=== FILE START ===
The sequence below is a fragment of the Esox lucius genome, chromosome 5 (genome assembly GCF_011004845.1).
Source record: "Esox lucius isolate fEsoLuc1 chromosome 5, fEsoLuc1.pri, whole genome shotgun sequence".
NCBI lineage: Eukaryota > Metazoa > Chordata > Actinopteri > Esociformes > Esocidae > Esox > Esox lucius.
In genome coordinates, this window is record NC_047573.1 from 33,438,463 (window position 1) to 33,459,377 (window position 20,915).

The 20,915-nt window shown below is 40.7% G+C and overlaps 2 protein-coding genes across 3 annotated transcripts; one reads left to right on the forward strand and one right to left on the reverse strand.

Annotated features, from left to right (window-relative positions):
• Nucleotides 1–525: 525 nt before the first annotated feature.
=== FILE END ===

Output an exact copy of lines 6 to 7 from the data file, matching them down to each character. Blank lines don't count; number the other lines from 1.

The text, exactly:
Annotated features, from left to right (window-relative positions):
• Nucleotides 1–525: 525 nt before the first annotated feature.